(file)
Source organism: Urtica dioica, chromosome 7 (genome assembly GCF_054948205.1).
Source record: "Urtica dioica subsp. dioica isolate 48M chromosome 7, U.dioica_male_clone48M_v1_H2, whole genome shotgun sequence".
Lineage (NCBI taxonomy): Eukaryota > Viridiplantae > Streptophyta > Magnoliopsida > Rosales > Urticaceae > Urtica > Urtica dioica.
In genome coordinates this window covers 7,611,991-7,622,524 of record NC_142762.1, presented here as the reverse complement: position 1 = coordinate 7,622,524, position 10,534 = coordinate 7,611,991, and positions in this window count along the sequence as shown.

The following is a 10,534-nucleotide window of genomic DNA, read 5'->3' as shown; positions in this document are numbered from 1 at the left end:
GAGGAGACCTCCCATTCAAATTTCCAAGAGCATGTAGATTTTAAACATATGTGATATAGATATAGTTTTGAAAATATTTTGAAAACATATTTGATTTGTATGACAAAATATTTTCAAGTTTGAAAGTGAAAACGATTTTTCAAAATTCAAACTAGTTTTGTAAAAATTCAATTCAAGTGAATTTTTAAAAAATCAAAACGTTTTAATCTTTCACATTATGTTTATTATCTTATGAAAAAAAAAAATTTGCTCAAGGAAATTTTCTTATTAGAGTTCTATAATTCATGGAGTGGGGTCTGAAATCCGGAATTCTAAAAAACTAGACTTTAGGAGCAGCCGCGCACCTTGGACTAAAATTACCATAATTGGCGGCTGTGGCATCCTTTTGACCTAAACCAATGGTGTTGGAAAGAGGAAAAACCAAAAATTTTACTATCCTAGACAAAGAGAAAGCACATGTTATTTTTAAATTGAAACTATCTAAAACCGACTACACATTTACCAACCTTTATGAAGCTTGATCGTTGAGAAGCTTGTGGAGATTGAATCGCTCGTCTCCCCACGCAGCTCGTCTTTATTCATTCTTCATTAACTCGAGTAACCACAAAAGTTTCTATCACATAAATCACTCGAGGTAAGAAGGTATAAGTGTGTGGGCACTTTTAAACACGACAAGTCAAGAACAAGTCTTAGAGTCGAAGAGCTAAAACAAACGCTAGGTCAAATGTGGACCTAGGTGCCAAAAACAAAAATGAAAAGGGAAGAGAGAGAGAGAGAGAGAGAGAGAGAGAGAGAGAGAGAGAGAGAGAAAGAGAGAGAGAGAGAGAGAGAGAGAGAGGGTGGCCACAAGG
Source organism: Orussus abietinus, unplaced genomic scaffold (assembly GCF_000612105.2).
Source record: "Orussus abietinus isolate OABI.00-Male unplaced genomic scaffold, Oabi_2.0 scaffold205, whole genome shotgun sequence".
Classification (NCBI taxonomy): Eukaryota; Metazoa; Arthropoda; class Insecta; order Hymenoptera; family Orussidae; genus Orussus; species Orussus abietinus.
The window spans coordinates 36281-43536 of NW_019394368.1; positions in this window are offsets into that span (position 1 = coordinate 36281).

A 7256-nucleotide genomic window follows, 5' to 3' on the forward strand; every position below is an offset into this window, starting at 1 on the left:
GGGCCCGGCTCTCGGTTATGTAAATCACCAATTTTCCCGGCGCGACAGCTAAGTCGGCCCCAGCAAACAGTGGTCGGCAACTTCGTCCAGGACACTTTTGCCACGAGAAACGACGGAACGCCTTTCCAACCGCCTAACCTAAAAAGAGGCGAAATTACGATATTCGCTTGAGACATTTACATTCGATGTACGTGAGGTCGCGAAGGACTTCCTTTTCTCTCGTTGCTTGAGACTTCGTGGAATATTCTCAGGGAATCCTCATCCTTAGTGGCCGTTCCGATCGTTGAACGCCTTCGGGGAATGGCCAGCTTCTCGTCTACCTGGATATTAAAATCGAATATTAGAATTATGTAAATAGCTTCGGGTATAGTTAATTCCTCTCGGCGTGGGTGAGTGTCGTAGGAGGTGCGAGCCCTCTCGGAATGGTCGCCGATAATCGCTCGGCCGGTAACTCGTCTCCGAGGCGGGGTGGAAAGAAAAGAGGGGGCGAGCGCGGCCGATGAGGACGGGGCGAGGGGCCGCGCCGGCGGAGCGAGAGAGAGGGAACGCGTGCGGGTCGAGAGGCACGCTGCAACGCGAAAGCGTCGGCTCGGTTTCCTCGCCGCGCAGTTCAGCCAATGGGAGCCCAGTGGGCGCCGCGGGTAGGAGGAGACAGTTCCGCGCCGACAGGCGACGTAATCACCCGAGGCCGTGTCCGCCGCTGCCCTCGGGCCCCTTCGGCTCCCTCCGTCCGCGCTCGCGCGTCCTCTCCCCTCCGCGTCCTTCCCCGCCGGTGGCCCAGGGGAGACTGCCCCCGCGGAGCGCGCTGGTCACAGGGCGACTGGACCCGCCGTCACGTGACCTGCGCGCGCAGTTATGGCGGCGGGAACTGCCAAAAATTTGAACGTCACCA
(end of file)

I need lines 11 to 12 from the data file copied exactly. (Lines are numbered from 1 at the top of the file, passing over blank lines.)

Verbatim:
A 7256-nucleotide genomic window follows, 5' to 3' on the forward strand; every position below is an offset into this window, starting at 1 on the left:
GGGCCCGGCTCTCGGTTATGTAAATCACCAATTTTCCCGGCGCGACAGCTAAGTCGGCCCCAGCAAACAGTGGTCGGCAACTTCGTCCAGGACACTTTTGCCACGAGAAACGACGGAACGCCTTTCCAACCGCCTAACCTAAAAAGAGGCGAAATTACGATATTCGCTTGAGACATTTACATTCGATGTACGTGAGGTCGCGAAGGACTTCCTTTTCTCTCGTTGCTTGAGACTTCGTGGAATATTCTCAGGGAATCCTCATCCTTAGTGGCCGTTCCGATCGTTGAACGCCTTCGGGGAATGGCCAGCTTCTCGTCTACCTGGATATTAAAATCGAATATTAGAATTATGTAAATAGCTTCGGGTATAGTTAATTCCTCTCGGCGTGGGTGAGTGTCGTAGGAGGTGCGAGCCCTCTCGGAATGGTCGCCGATAATCGCTCGGCCGGTAACTCGTCTCCGAGGCGGGGTGGAAAGAAAAGAGGGGGCGAGCGCGGCCGATGAGGACGGGGCGAGGGGCCGCGCCGGCGGAGCGAGAGAGAGGGAACGCGTGCGGGTCGAGAGGCACGCTGCAACGCGAAAGCGTCGGCTCGGTTTCCTCGCCGCGCAGTTCAGCCAATGGGAGCCCAGTGGGCGCCGCGGGTAGGAGGAGACAGTTCCGCGCCGACAGGCGACGTAATCACCCGAGGCCGTGTCCGCCGCTGCCCTCGGGCCCCTTCGGCTCCCTCCGTCCGCGCTCGCGCGTCCTCTCCCCTCCGCGTCCTTCCCCGCCGGTGGCCCAGGGGAGACTGCCCCCGCGGAGCGCGCTGGTCACAGGGCGACTGGACCCGCCGTCACGTGACCTGCGCGCGCAGTTATGGCGGCGGGAACTGCCAAAAATTTGAACGTCACCA